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Report cautions on soil abuse


UNEP Executive Director Achim Steiner (Tony Karumba/AFP/Getty Images)

By 2030, if there are no changes in the way land is managed, more than 20 per cent of global habitats such as forests, peat lands and grasslands in developing countries alone could be converted to cropland thus aggravating losses of vital ecosystem.

The revelation comes from the United Nations Environment Programme’s Year Book 2012, which was launched four months prior to the Rio+20 Summit to be held in Brazil.

The book highlights assessments indicating that some kinds of predictable and intensive agriculture are triggering soil erosion rates 100 times greater than the rates at which nature can form soil and this could trigger climate change.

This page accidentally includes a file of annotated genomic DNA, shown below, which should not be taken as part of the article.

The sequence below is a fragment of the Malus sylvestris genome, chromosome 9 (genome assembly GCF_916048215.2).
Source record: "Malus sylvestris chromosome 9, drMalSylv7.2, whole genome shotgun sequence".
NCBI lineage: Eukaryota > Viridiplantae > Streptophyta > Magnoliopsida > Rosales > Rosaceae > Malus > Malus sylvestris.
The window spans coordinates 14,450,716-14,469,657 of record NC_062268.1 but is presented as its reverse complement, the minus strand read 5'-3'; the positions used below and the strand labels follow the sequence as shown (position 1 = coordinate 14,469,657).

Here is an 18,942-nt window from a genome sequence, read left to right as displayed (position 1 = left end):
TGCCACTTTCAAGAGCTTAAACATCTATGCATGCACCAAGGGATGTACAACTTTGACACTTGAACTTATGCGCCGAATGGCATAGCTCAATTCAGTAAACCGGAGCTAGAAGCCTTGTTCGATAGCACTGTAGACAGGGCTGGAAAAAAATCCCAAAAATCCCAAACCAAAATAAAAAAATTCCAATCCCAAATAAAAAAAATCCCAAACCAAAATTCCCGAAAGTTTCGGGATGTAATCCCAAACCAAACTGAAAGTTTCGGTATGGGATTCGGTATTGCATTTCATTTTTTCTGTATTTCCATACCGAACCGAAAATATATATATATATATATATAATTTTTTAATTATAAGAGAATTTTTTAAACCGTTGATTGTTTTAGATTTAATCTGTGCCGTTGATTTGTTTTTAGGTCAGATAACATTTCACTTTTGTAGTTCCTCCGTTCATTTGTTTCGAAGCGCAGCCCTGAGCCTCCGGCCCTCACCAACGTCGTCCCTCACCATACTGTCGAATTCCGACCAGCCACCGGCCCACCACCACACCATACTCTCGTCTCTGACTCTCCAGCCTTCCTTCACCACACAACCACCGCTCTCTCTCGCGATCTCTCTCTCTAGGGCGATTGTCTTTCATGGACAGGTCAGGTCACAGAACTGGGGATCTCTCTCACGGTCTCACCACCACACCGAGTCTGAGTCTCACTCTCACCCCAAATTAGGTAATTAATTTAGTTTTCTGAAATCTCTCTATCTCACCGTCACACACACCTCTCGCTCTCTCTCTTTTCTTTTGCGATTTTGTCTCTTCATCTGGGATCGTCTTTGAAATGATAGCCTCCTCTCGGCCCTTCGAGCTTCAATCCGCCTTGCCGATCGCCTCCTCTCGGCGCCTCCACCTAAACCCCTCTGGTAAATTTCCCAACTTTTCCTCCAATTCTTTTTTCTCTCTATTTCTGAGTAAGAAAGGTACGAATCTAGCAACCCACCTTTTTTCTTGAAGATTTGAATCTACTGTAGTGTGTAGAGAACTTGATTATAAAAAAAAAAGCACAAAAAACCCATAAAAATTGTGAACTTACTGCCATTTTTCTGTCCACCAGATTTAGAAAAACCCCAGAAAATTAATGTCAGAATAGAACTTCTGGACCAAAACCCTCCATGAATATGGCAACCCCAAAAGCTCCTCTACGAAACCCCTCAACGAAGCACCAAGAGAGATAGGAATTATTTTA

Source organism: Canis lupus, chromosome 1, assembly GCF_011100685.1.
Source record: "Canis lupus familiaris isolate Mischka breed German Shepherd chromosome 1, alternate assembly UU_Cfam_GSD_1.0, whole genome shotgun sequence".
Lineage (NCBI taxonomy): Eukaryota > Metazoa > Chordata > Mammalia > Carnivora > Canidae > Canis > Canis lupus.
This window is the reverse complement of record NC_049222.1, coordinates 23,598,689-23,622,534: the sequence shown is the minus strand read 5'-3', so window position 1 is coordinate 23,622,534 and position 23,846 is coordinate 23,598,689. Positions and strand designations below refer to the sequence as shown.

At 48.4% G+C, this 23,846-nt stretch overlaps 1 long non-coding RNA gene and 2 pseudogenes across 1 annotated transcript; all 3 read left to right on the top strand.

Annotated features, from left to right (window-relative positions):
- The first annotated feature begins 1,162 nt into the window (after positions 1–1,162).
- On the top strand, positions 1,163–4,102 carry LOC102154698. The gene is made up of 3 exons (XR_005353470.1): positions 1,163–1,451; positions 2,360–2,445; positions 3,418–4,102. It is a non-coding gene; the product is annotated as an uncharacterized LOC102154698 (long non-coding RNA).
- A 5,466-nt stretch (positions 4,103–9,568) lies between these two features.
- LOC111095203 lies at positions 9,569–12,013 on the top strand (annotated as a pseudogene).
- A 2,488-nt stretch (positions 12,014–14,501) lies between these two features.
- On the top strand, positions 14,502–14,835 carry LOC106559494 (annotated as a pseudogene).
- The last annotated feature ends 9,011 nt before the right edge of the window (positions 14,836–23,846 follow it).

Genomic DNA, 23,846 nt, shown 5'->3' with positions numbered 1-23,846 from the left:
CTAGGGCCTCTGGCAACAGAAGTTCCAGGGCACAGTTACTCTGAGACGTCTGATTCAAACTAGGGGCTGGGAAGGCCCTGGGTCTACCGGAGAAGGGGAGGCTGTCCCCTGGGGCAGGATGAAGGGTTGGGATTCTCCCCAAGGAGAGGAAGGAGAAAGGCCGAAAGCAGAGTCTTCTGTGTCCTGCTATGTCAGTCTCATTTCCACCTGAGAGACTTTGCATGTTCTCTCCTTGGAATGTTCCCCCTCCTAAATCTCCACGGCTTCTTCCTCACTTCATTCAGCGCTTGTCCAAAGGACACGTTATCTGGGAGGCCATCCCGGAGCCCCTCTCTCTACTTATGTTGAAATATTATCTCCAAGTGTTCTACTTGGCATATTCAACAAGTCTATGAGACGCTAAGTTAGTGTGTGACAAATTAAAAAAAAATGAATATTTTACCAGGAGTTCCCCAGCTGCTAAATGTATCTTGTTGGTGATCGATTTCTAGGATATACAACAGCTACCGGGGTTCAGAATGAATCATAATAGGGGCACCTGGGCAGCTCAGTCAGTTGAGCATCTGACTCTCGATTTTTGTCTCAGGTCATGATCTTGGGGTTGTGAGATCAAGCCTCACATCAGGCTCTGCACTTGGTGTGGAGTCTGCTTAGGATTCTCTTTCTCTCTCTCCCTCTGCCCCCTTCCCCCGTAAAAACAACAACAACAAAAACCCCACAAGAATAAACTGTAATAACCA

Since the 19th century, an estimated 60 per cent of the carbon stored in soils and vegetation has been lost as a result of land use changes such as clearing land for agriculture and construction.

Pictures from NEMA 2009 Uganda Atlas show desertification in Nakasongola and Nakaseke districts while bare hills and soil erosion are evident in the highlands of Rakai.

UNEP Executive Director Achim Steiner said nations need to consider delivering a sustainable 21st century and urgently improving management of the world’s soils as well as decommissioning nuclear power reactors in other parts of the world.

“The soil on the earth’s surface is often one of the forgotten ecosystems yet it’s the most important for survival,” Mr Steiner said.

By Flavia Lanyero, Daily Monitor

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